Role of breast cancer inhibitors on diabetes mellitus– an in silico approach
© Rampogu; licensee BioMed Central. 2015
Received: 10 February 2014
Accepted: 16 February 2015
Published: 17 March 2015
Breast cancer and diabetes mellitus type-2 are two of the major diseases, which cause death to the women worldwide. Around 16% of the breast cancer patients also suffer from diabetes mellitus. It has been noted that the risk of occurrence of the breast cancer is more in patients suffering from diabetes mellitus.
Owing to this, the present article deals with an objective of using the breast cancer inhibitors for the diabetes drug target– 1ADS. Ten breast cancer inhibitors were drawn using Marvin Sketch. The docking was performed using Molegro software (Molegro Virtual Docker, MVD).
The docking wizard generated 50 poses with the highest Mol Dock score −131.649.
This investigation successfully evaluated the effect of breast cancer inhibitors on diabetes mellitus, providing a new dimension in endocrine research.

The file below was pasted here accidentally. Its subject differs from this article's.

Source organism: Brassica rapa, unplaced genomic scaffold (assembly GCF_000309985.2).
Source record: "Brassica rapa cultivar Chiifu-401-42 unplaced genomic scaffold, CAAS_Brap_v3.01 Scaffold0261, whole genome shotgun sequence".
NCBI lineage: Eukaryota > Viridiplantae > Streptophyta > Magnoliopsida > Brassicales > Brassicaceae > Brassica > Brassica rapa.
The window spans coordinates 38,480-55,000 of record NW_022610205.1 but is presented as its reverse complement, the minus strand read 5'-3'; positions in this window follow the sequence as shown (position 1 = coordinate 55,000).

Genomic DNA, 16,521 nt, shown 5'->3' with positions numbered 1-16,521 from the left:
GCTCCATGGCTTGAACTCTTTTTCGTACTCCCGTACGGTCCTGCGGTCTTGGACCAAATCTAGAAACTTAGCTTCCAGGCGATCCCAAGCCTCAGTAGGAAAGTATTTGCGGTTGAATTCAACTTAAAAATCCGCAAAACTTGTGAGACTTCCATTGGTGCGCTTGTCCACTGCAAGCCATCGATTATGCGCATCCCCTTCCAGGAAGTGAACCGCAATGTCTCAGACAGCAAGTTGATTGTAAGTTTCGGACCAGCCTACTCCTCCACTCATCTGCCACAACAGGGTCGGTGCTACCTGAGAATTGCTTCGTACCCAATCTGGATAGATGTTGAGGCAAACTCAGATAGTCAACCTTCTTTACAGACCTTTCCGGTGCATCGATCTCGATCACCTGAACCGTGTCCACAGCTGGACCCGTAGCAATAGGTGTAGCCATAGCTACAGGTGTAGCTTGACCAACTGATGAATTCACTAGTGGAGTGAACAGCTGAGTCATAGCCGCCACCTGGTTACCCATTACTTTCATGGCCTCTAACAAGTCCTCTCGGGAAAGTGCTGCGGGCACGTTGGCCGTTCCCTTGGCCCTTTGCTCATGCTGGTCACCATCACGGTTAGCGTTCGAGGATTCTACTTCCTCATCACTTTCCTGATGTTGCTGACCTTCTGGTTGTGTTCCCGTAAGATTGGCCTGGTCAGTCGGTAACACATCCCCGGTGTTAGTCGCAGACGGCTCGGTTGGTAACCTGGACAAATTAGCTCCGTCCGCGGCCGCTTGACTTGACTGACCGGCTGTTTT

Today, cancer and diabetes are two of the major global health risks [1,2]. There are several reports delineating how diabetes mellitus triggers a variety of cancers [3-8]. By the year 2007, in the United Sates alone, it was noted that about 8% of the total adult population were diabetic and 2.5 million people were reported having breast cancer [9,10]. Therefore, it is important to probe the relationship between diabetes mellitus and breast cancer The epidemiological studies have reported that the insulin-like growth factor 1 evokes the growth of colon tumour, suggesting the tumour growth is associated with the levels of insulin [11-15]. Knowing the fact that diabetes mellitus provokes the tumour cells, it would be ideal to design drugs that can act on both the diseases. One of such drugs is Metformin , which is a known diabetic agent acts by reducing the increased levels of insulin in blood . Metformin decreases hyperglycaemia and hyperinsulinemia by increasing skeletal muscle glucose uptake . Increased levels of insulin-like growth factor 1 (IGF-1) in serum/plasma are seen in prostate cancer and pre menopausal breast cancer [16-20].